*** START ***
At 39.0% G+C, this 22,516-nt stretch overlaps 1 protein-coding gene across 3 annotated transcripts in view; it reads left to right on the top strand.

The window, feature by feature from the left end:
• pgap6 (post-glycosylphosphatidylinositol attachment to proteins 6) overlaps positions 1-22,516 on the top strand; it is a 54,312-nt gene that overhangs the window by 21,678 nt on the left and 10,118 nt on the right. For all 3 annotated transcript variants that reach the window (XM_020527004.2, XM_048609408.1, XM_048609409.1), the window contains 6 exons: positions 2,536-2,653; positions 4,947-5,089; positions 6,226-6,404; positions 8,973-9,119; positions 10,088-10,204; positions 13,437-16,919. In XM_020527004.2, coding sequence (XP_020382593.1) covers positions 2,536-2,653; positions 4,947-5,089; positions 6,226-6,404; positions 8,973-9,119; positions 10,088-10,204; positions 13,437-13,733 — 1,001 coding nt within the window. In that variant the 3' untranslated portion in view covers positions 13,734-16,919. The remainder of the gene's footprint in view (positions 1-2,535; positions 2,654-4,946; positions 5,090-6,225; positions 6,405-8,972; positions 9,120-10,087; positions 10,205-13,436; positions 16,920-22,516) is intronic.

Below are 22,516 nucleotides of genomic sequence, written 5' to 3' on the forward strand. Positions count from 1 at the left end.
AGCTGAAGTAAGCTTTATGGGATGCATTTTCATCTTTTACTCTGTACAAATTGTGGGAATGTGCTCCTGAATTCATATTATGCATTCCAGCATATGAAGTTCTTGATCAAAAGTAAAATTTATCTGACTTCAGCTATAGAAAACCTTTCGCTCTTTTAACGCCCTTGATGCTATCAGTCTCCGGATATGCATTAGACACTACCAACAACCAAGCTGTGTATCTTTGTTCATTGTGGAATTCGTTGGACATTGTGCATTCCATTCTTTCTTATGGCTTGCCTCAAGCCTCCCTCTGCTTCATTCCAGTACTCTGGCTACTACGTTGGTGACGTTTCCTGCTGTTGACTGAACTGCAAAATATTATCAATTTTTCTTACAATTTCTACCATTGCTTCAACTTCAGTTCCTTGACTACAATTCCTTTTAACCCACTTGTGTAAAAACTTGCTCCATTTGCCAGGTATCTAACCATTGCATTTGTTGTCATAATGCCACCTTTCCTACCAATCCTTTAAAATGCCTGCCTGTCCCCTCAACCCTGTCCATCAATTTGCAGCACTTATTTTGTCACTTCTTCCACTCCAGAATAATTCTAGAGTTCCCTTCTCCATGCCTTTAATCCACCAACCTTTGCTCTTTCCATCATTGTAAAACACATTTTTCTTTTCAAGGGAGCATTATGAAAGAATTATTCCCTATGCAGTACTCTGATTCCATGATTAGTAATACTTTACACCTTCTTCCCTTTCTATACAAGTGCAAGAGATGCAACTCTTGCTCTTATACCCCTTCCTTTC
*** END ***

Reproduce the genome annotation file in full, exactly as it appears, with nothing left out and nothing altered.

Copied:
At 39.0% G+C, this 22,516-nt stretch overlaps 1 protein-coding gene across 3 annotated transcripts in view; it reads left to right on the top strand.

The window, feature by feature from the left end:
• pgap6 (post-glycosylphosphatidylinositol attachment to proteins 6) overlaps positions 1-22,516 on the top strand; it is a 54,312-nt gene that overhangs the window by 21,678 nt on the left and 10,118 nt on the right. For all 3 annotated transcript variants that reach the window (XM_020527004.2, XM_048609408.1, XM_048609409.1), the window contains 6 exons: positions 2,536-2,653; positions 4,947-5,089; positions 6,226-6,404; positions 8,973-9,119; positions 10,088-10,204; positions 13,437-16,919. In XM_020527004.2, coding sequence (XP_020382593.1) covers positions 2,536-2,653; positions 4,947-5,089; positions 6,226-6,404; positions 8,973-9,119; positions 10,088-10,204; positions 13,437-13,733 — 1,001 coding nt within the window. In that variant the 3' untranslated portion in view covers positions 13,734-16,919. The remainder of the gene's footprint in view (positions 1-2,535; positions 2,654-4,946; positions 5,090-6,225; positions 6,405-8,972; positions 9,120-10,087; positions 10,205-13,436; positions 16,920-22,516) is intronic.

Below are 22,516 nucleotides of genomic sequence, written 5' to 3' on the forward strand. Positions count from 1 at the left end.
AGCTGAAGTAAGCTTTATGGGATGCATTTTCATCTTTTACTCTGTACAAATTGTGGGAATGTGCTCCTGAATTCATATTATGCATTCCAGCATATGAAGTTCTTGATCAAAAGTAAAATTTATCTGACTTCAGCTATAGAAAACCTTTCGCTCTTTTAACGCCCTTGATGCTATCAGTCTCCGGATATGCATTAGACACTACCAACAACCAAGCTGTGTATCTTTGTTCATTGTGGAATTCGTTGGACATTGTGCATTCCATTCTTTCTTATGGCTTGCCTCAAGCCTCCCTCTGCTTCATTCCAGTACTCTGGCTACTACGTTGGTGACGTTTCCTGCTGTTGACTGAACTGCAAAATATTATCAATTTTTCTTACAATTTCTACCATTGCTTCAACTTCAGTTCCTTGACTACAATTCCTTTTAACCCACTTGTGTAAAAACTTGCTCCATTTGCCAGGTATCTAACCATTGCATTTGTTGTCATAATGCCACCTTTCCTACCAATCCTTTAAAATGCCTGCCTGTCCCCTCAACCCTGTCCATCAATTTGCAGCACTTATTTTGTCACTTCTTCCACTCCAGAATAATTCTAGAGTTCCCTTCTCCATGCCTTTAATCCACCAACCTTTGCTCTTTCCATCATTGTAAAACACATTTTTCTTTTCAAGGGAGCATTATGAAAGAATTATTCCCTATGCAGTACTCTGATTCCATGATTAGTAATACTTTACACCTTCTTCCCTTTCTATACAAGTGCAAGAGATGCAACTCTTGCTCTTATACCCCTTCCTTTC